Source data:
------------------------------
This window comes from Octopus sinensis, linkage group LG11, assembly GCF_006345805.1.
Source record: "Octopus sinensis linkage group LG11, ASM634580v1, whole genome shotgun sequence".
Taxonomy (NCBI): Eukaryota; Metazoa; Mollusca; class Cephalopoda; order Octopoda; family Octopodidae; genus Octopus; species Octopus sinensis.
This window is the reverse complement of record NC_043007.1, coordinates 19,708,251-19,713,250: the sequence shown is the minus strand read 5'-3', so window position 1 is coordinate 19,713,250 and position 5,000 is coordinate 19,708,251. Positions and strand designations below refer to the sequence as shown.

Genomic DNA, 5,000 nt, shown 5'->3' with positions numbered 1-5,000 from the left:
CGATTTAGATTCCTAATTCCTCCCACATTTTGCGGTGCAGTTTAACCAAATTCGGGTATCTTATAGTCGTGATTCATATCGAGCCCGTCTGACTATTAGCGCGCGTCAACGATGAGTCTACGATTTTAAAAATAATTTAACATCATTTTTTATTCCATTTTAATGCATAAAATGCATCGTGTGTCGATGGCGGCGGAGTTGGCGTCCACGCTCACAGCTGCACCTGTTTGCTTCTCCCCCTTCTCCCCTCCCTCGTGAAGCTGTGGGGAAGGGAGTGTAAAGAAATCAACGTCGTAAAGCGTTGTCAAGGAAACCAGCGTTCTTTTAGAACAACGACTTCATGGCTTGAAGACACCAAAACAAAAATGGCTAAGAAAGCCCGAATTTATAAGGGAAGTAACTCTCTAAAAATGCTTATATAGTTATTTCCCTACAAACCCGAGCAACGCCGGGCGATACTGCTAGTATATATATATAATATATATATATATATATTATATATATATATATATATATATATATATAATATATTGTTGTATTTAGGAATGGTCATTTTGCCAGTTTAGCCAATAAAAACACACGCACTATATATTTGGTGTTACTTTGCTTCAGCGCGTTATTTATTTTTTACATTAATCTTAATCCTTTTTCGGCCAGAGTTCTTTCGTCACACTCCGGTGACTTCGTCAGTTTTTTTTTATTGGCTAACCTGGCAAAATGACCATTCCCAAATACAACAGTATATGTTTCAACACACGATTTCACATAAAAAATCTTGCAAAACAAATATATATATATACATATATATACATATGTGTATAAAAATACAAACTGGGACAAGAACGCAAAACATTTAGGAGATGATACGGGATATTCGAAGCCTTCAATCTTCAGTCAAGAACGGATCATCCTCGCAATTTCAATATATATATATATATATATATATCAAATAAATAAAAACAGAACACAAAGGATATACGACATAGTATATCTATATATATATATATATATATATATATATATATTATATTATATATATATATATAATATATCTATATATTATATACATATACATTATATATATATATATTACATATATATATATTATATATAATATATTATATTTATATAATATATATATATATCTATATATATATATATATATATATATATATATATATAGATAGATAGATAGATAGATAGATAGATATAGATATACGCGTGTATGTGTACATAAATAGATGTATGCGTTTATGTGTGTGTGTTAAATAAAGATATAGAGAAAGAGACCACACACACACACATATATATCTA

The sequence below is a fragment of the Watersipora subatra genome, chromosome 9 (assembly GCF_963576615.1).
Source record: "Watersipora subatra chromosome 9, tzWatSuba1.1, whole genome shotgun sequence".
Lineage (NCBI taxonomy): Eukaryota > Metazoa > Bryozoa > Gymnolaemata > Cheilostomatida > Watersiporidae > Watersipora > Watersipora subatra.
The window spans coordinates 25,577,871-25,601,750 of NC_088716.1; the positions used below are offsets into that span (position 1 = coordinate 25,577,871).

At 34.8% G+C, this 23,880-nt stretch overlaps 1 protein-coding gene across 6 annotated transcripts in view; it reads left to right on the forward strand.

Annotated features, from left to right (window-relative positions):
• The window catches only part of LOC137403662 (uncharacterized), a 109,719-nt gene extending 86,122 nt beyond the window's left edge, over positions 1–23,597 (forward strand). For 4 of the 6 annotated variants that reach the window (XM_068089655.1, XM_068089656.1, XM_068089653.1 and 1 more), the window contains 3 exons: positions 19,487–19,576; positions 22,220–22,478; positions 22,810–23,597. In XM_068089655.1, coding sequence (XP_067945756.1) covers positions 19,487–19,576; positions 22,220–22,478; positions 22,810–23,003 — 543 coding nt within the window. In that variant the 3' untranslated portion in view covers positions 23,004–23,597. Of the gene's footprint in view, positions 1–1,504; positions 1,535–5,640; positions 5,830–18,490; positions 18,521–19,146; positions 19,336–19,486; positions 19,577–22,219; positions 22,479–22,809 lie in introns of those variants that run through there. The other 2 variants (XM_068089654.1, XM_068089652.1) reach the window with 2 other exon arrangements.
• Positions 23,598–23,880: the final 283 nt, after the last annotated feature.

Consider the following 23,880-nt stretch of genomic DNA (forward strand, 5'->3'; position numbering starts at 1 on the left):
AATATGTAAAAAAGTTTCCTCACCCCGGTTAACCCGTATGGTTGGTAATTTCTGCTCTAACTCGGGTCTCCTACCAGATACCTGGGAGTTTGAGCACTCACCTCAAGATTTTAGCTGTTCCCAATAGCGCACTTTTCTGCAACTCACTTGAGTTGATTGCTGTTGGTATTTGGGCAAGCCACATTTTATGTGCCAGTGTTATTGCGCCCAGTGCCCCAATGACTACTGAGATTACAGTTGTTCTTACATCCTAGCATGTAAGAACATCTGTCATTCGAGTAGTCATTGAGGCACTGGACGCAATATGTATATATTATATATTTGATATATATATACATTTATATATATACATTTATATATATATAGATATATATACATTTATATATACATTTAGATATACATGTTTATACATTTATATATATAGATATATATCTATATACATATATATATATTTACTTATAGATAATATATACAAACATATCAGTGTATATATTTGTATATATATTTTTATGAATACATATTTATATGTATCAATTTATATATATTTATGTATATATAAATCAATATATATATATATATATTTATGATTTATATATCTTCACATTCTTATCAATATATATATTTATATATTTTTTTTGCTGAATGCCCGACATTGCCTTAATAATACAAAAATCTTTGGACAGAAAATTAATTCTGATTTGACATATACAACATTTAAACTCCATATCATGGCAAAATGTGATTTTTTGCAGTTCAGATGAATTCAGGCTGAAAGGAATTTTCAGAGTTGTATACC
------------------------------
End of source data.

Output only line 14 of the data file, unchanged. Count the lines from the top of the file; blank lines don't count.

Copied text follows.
• Positions 23,598–23,880: the final 283 nt, after the last annotated feature.